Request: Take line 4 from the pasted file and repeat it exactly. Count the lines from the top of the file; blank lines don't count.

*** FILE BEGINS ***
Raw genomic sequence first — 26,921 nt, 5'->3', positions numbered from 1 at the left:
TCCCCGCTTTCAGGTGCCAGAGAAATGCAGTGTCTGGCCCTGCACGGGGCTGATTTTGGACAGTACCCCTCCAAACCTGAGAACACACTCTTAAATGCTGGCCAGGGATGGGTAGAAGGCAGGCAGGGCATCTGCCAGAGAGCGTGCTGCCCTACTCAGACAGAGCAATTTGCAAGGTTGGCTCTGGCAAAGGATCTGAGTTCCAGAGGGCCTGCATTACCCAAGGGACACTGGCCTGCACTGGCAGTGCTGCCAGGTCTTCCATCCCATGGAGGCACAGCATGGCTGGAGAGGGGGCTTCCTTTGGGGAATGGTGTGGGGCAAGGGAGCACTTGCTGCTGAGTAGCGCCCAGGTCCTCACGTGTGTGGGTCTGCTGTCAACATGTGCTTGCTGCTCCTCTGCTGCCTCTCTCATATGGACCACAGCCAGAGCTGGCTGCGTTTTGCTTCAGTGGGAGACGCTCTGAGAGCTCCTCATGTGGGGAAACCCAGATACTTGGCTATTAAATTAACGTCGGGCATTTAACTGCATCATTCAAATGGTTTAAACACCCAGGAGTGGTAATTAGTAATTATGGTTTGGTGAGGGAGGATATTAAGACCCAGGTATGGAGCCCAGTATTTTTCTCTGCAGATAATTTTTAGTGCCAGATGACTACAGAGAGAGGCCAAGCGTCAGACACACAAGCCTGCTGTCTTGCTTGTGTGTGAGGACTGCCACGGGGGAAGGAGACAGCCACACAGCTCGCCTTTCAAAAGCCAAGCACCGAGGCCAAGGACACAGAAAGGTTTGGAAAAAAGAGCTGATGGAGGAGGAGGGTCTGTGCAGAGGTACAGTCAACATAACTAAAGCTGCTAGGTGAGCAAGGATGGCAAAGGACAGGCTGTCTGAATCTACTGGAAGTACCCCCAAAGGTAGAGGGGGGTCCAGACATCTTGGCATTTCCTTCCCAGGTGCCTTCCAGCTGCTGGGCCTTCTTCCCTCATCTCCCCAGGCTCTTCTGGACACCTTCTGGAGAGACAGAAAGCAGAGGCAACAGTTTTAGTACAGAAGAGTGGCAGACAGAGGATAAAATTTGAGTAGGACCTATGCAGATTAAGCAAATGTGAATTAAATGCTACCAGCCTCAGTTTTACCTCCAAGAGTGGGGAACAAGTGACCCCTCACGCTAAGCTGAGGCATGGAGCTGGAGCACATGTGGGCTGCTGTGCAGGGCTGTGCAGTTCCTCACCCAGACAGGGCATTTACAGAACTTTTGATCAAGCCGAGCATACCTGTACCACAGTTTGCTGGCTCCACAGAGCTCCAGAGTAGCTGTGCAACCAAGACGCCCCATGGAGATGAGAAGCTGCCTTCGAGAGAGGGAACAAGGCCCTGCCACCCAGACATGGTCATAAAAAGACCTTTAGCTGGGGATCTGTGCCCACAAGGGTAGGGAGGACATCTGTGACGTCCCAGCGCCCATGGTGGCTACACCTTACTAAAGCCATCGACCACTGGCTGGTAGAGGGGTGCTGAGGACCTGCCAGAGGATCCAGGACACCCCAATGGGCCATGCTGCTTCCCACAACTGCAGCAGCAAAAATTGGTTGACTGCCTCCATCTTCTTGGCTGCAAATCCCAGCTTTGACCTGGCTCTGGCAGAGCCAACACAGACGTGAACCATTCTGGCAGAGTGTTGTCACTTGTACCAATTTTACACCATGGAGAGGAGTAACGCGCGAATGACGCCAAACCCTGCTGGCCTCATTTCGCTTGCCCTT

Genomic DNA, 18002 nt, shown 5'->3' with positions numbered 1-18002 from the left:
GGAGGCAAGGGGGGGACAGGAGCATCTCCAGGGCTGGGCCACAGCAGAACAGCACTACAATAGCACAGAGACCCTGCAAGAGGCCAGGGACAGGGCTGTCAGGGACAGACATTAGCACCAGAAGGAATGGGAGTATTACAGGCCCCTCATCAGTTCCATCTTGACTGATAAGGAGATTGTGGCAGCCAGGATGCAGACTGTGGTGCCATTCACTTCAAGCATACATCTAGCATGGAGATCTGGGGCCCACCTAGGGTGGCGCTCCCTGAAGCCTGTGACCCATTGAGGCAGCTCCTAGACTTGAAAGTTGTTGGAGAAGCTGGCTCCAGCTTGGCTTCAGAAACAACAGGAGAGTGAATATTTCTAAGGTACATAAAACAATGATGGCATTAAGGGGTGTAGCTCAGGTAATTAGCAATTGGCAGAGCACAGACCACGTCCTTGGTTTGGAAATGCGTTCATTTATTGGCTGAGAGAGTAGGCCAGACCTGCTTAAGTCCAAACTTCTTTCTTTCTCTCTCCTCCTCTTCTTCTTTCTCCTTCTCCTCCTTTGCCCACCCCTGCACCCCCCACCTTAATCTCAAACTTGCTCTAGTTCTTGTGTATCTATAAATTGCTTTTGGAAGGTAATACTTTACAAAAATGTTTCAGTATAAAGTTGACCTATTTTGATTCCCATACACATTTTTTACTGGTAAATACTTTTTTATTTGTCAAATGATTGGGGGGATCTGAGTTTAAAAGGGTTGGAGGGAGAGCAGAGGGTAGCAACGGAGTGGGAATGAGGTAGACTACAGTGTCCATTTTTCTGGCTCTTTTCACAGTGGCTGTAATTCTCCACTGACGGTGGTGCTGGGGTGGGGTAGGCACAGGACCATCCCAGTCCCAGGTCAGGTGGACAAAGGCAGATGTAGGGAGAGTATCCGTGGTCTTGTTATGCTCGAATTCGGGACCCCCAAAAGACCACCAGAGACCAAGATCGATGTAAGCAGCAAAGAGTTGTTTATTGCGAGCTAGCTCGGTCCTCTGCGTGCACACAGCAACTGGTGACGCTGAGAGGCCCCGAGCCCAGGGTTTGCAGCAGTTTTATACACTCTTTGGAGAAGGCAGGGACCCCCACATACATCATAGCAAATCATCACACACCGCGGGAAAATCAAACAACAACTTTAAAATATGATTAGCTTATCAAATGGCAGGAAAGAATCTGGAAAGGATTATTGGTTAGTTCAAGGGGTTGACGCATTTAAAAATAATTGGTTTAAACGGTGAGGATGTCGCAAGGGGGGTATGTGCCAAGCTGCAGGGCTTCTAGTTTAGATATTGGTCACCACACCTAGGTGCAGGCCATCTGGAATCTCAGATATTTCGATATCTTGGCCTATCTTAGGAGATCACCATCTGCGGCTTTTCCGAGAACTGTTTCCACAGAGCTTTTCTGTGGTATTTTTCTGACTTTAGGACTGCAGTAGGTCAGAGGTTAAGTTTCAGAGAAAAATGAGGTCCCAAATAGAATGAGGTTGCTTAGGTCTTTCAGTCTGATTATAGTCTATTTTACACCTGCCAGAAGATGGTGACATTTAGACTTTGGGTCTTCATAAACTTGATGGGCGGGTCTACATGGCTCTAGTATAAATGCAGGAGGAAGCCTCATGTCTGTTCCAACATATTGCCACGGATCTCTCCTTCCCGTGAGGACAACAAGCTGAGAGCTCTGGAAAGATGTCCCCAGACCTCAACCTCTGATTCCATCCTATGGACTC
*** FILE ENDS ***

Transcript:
GGAGGCAAGGGGGGGACAGGAGCATCTCCAGGGCTGGGCCACAGCAGAACAGCACTACAATAGCACAGAGACCCTGCAAGAGGCCAGGGACAGGGCTGTCAGGGACAGACATTAGCACCAGAAGGAATGGGAGTATTACAGGCCCCTCATCAGTTCCATCTTGACTGATAAGGAGATTGTGGCAGCCAGGATGCAGACTGTGGTGCCATTCACTTCAAGCATACATCTAGCATGGAGATCTGGGGCCCACCTAGGGTGGCGCTCCCTGAAGCCTGTGACCCATTGAGGCAGCTCCTAGACTTGAAAGTTGTTGGAGAAGCTGGCTCCAGCTTGGCTTCAGAAACAACAGGAGAGTGAATATTTCTAAGGTACATAAAACAATGATGGCATTAAGGGGTGTAGCTCAGGTAATTAGCAATTGGCAGAGCACAGACCACGTCCTTGGTTTGGAAATGCGTTCATTTATTGGCTGAGAGAGTAGGCCAGACCTGCTTAAGTCCAAACTTCTTTCTTTCTCTCTCCTCCTCTTCTTCTTTCTCCTTCTCCTCCTTTGCCCACCCCTGCACCCCCCACCTTAATCTCAAACTTGCTCTAGTTCTTGTGTATCTATAAATTGCTTTTGGAAGGTAATACTTTACAAAAATGTTTCAGTATAAAGTTGACCTATTTTGATTCCCATACACATTTTTTACTGGTAAATACTTTTTTATTTGTCAAATGATTGGGGGGATCTGAGTTTAAAAGGGTTGGAGGGAGAGCAGAGGGTAGCAACGGAGTGGGAATGAGGTAGACTACAGTGTCCATTTTTCTGGCTCTTTTCACAGTGGCTGTAATTCTCCACTGACGGTGGTGCTGGGGTGGGGTAGGCACAGGACCATCCCAGTCCCAGGTCAGGTGGACAAAGGCAGATGTAGGGAGAGTATCCGTGGTCTTGTTATGCTCGAATTCGGGACCCCCAAAAGACCACCAGAGACCAAGATCGATGTAAGCAGCAAAGAGTTGTTTATTGCGAGCTAGCTCGGTCCTCTGCGTGCACACAGCAACTGGTGACGCTGAGAGGCCCCGAGCCCAGGGTTTGCAGCAGTTTTATACACTCTTTGGAGAAGGCAGGGACCCCCACATACATCATAGCAAATCATCACACACCGCGGGAAAATCAAACAACAACTTTAAAATATGATTAGCTTATCAAATGGCAGGAAAGAATCTGGAAAGGATTATTGGTTAGTTCAAGGGGTTGACGCATTTAAAAATAATTGGTTTAAACGGTGAGGATGTCGCAAGGGGGGTATGTGCCAAGCTGCAGGGCTTCTAGTTTAGATATTGGTCACCACACCTAGGTGCAGGCCATCTGGAATCTCAGATATTTCGATATCTTGGCCTATCTTAGGAGATCACCATCTGCGGCTTTTCCGAGAACTGTTTCCACAGAGCTTTTCTGTGGTATTTTTCTGACTTTAGGACTGCAGTAGGTCAGAGGTTAAGTTTCAGAGAAAAATGAGGTCCCAAATAGAATGAGGTTGCTTAGGTCTTTCAGTCTGATTATAGTCTATTTTACACCTGCCAGAAGATGGTGACATTTAGACTTTGGGTCTTCATAAACTTGATGGGCGGGTCTACATGGCTCTAGTATAAATGCAGGAGGAAGCCTCATGTCTGTTCCAACATATTGCCACGGATCTCTCCTTCCCGTGAGGACAACAAGCTGAGAGCTCTGGAAAGATGTCCCCAGACCTCAACCTCTGATTCCATCCTATGGACTC